SCBWI Los Angeles 2014

The Society of Children’s Book Writers and Illustrators (SCBWI) hosted its 43rd Annual Summer Conference in Los Angeles this past weekend. It’s an amazing event with some of the biggest names in children’s publishing gathering for four days to inspire, advise and teach writers and illustrators at all stages of career development.

A few of the Freshman attended and we put together some of our favorite tips for you. We think these will be particularly helpful for those of you who are in the querying/submitting/just-about-to-debut stages. If you want more, there’s lots of great advice from the conference on Twitter under the hashtag #LA14SCBWI and also here:

Charlotte Huang, Virginia Boecker, and Stacey Lee, having fun!

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1. Treasure your faults. Be bad, take risks, embrace what’s difficult. (Meg Rosoff)

2. Become a collector of experiences. (Judy Schachner)

3. Your individual voice is the biggest capital you have in this business. (Justin Chanda)

4. Being a writer is the greatest journey. Sometimes I feel like I died and went to heaven, sometimes I feel like I’m just dead. (Sharon G. Flake)

5. Your creativity is not a genie in a bottle that you can just pull up whenever you think you want to. Sometimes blood is required. (Sharon G. Flake)

6. You don’t have to get it right the first time. You just have to get something right. (Tim Federle)

7. Everyone is always starting over. All of us face the same blank page. (Tim Federle)

8. Have the courage to create. Modern society almost doesn’t appreciate the creative act but we have to have the courage to do it anyway. (Tomie dePaola)

9. I never have plots. I just wait for the reviewers to tell me what my book’s about. (Judy Blume)

10. I know a lot of people who are good writers but they stop because they don’t have that determination. (Judy Blume)

The incomparable Judy Blume.

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  1. Try intuitive collaging: cut things out and put them together with no rhyme or reason and see what ideas it sparks. (Judy Schachner)
  1. There’s no such thing as writers’ block. It’s just you’re editing too early. (Stephen Chbosky)
  1. In writing other cultures, research has to be intensive and extensive. You have to spend months, years immersed in that culture. Spend time to get it right. (Linda Sue Park)
  1. You don’t create voice. Your characters reveal themselves through voice. (Sharon G. Flake)
  1. Don’t spend time on things that don’t matter. (Sharon G. Flake)
  1. Don’t bore the editor. (Linda Sue Park)
  1. Characters must want something. It’s never enough for them to not want something. (Maggie Stiefvater)
  1. Voice is about finding out who you are, about how your reaction to life is different. (Meg Rosoff)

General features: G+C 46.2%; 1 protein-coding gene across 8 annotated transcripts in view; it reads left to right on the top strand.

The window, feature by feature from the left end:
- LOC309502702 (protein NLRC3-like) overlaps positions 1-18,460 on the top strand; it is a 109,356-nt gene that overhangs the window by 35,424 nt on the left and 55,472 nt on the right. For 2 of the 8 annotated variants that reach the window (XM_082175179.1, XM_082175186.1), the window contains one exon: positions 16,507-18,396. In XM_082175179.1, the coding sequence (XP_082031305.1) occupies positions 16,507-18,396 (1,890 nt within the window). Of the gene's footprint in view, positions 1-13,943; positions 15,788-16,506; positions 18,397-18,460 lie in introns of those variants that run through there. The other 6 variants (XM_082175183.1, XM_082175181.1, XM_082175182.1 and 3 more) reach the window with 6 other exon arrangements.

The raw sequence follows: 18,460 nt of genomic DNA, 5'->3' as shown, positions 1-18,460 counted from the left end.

1. Don’t use subplots as a crutch. Don’t toss additional things into the story to give it an engine. If you take something out, will the book still stand? (Julie Strauss-Gabel)
  1. Craft equals making choices. What belongs in the story you’re trying to tell? (Dinah Stevenson)

Sharon G. Flake, who made us all cry.

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  1. Don’t be weird with your submissions. Don’t use gimmicks to get attention. (Allyn Johnson)
  1. Don’t submit a revision before an editor has a chance to evaluate your first submission. (Wendy Loggia)
  1. Pick up the phone. Don’t rely on email. (Allyn Johnson)
  1. If only submitting to one editor in a house, shows that agent believes in a strong fit between editor and project. These manuscripts get earlier reads. (Wendy Loggia)
  1. Bring your publishers good news. Only 15% of your communications should be requests. The other 85% should be gratitude and good news. (Tim Federle)
  1. Don’t be afraid to ask questions. (Mary Lee Donovan)
  1. Send handwritten cards to assistants, interns and blurbers. (Tim Federle)

The Golden Kite Luncheon

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  1. Start your marketing blitz when your book has been published. (Erin Murphy)
  1. Include your book’s ISBN # on any printed promotional material. (Erin Murphy)
  1. Remember to write characters and story. Marketing doesn’t trump storytelling. (Justin Chanda)
  1. What’s your backstory? What inspired you to write this book? Knowing this helps publicity department to come up with the pitch for your book. (Shanta Newlin)
  1. Develop a good two-sentence pitch. (Shanta Newlin)
  1. Develop an email list and send a newsletter once or twice a year. (Erin Murphy)
  1. Book trailers can be used if part of a larger campaign, only if there’s a real way to distribute it. (Emily Romero)
  1. Write your next book. Nothing sells backlist like frontlist. (Everyone)

The amazing Tim Federle, making everyone laugh.

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Posted in Publishing, SCBWI, Writing

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